Bangladeshi Mother Gives Birth To Baby With Two Heads: Conjoined Twins Share Same Body And Vital Organs

A Bangladeshi mother has given birth to a pair of conjoined twins with two heads but one body. The “miracle baby” with two heads who was born late on Wednesday, November 11 in Dhaka, Bangladesh by Caesarean section is currently receiving post-natal care at the government hospital in Dhaka.

According to the Daily Mail, Abu Kawsar, doctor at the Standard Hospital of Total Healthcare where the baby was born, confirmed that tests showed the baby has only one set of vital body organs but two heads.

He said, “Except for having two heads, the newborn has the rest of her organs and limbs like a normal newborn.”

The baby’s condition could thus be an example of the very rare congenital condition called dicephalic parapagus, where the baby is born with two heads but only one body.

Although, people often think of a baby with the condition as a single person with two heads, the baby is actually a set of twins who share the same body and vital organs.

Bangladeshi health authorities said the baby born in the Brahmanbaria district of east-central Bangladesh, about 120 kilometers east of the capital city of Dhaka, but was later transferred to the government hospital in Dhaka where she is being treated for breathing problems, according to health authorities.

The Daily Mail reports that the father of the baby, Mia Jamal, a farm laborer, told AFP that he was “awestruck” when he saw the baby.

“She has two fully developed heads. She is eating with two mouths and breathing with two noses,” he said. “Still, I thank Allah that she and the mother are now OK.”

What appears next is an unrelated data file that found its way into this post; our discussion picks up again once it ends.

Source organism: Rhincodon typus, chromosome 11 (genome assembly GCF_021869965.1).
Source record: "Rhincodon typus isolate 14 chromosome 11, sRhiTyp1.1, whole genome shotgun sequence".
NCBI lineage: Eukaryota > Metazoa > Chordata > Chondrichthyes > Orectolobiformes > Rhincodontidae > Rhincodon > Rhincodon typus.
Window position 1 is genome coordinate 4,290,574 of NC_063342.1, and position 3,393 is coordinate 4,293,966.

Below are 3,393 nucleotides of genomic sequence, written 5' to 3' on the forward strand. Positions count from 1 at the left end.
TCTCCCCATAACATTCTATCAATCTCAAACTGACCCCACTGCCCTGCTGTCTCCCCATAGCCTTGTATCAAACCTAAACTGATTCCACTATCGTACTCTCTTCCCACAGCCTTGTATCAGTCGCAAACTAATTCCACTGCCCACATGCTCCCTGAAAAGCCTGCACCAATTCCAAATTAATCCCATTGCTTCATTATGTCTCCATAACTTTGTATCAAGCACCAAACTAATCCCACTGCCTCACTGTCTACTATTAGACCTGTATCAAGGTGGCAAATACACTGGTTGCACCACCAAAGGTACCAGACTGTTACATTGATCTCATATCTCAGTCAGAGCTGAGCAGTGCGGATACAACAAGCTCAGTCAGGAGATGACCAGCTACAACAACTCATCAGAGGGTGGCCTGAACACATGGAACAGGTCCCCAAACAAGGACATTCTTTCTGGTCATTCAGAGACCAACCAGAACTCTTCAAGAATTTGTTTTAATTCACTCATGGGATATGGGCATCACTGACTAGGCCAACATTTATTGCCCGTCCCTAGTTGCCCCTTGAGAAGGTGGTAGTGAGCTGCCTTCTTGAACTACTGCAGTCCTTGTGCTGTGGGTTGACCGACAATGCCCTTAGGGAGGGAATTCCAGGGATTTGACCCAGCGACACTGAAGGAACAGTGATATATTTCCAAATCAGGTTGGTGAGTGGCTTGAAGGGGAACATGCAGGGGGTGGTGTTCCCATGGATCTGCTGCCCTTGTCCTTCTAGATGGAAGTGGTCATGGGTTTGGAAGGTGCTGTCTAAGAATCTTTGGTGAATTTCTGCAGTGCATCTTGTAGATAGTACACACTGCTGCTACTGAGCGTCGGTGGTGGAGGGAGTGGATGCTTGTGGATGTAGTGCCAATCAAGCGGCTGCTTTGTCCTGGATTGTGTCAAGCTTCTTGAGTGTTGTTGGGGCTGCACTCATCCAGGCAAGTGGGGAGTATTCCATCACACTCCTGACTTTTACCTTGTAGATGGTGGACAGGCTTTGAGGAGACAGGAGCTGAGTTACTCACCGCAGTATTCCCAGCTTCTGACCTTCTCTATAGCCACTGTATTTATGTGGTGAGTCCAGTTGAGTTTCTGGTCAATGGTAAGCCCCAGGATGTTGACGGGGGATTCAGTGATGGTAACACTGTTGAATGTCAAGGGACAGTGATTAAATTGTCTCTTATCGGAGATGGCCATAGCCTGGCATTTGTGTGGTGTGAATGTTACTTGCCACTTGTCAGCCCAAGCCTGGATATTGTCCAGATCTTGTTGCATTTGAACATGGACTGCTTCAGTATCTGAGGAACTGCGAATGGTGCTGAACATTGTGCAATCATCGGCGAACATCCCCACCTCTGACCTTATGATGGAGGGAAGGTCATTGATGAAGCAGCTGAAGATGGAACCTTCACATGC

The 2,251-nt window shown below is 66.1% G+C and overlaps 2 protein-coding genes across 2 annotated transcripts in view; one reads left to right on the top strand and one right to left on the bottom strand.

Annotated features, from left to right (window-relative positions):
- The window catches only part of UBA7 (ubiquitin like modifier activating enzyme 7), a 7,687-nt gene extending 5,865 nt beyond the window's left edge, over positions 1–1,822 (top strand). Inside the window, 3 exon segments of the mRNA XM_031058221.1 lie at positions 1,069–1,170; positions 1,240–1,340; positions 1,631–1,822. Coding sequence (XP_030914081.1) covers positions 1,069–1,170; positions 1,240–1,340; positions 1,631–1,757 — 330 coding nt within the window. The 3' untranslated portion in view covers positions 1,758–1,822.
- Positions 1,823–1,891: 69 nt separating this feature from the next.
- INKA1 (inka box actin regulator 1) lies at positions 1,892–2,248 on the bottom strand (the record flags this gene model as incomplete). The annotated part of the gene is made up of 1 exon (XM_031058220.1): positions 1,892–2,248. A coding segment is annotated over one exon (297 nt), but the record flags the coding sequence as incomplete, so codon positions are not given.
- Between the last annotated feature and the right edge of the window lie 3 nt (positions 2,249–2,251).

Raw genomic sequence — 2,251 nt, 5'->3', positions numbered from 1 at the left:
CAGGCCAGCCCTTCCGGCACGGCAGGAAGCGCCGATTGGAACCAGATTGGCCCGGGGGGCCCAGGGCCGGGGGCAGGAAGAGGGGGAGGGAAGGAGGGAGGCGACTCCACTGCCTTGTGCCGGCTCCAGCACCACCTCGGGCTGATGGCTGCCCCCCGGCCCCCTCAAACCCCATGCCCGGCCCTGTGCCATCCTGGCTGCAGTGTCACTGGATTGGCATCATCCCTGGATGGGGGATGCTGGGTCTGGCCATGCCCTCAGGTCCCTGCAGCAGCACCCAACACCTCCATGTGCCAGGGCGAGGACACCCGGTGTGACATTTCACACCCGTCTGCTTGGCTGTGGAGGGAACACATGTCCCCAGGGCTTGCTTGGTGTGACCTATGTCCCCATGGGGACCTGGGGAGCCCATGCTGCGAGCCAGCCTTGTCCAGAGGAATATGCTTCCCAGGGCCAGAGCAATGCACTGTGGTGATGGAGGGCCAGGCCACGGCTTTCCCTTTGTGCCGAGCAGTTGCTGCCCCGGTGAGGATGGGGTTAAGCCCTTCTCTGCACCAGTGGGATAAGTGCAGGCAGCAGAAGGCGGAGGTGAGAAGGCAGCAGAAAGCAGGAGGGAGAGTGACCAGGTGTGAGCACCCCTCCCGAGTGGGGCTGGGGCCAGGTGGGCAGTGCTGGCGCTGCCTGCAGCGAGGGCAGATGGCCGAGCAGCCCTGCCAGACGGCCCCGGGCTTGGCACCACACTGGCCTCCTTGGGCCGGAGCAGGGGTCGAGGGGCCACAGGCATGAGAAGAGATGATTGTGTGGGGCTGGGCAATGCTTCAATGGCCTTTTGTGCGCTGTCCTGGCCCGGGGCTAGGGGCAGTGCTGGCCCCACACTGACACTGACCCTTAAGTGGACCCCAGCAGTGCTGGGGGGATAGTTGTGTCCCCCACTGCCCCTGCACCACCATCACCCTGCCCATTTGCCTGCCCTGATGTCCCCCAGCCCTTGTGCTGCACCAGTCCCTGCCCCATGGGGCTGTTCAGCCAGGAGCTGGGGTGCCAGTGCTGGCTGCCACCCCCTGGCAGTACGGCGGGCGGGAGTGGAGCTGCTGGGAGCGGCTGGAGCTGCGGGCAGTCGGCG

“She has two fully developed heads. She is eating with two mouths and breathing with two noses.”

Thousands of people from surrounding towns and villages gathered outside the hospital in Brahmanbaria where the baby was born. More people came as news spread that a “miracle baby” had been born in the district.

Babies born with congenital conditions involving extra limbs or head are often considered incarnations of the divine in Bangladesh and neighboring India, especially among the Hindu populations.

Kawsar, owner of the hospital where the baby was born, expressed relief after she was transferred to the general hospital in Dhaka.

“The entire town poured into the clinic,” he said. “There were thousands of people with some of them coming from the nearby villages. It’s good that the baby has been shifted to Dhaka. Otherwise, it would have been difficult for us to control the crowd.”

The baby’s father, Mia Jamal, a poor farm laborer, has expressed fears about the cost of medical care for the baby.

“I feel sad for her. She has been born to a poor man,” he said. “I don’t have money to even properly treat her mother.”

Generally, conjoined twins are formed when a fertilized egg that was going to split and form a set of identical twins fails to divide fully. Genuine cases of dicephalic parapagus occur in just 1 in 50,000-100,000 births, but 60 percent of cases are stillborn or die soon after birth, the Journal of Family and Reproductive Health reports.

The incidence of birth of conjoined twins is highest in Southwest Asia and Africa. The babies are born unexpectedly to Asian and African parents who were too poor to have an ultrasound done during pregnancy.

A set of conjoined twins with one body but two heads were born in India last year. But they died after 20 days due to complications related to their condition. Another baby with two heads, called Kiron, was born to a Bangladeshi mother in 2008. The baby also died soon after birth.

A few cases have been reported in Western countries, such as the Joshua and Jayden, born to Lisa Chamberlain in Portsmouth, U.K., in July 2009. Joshua was stillborn and his brother Jayden died minutes after birth.

Abigail and Brittany Hensel are the best known dicephalic paragus twins in the U.S. Their media appearances, including on Oprah Winfrey Show, transformed them into celebrities (see video below).

If the set of Bangladeshi twins survive they would have to remain joined together, sharing the same body, because it is physically impossible to separate dicephalic paragus conjoined twins.

[Photo by Barcroft/Getty Images]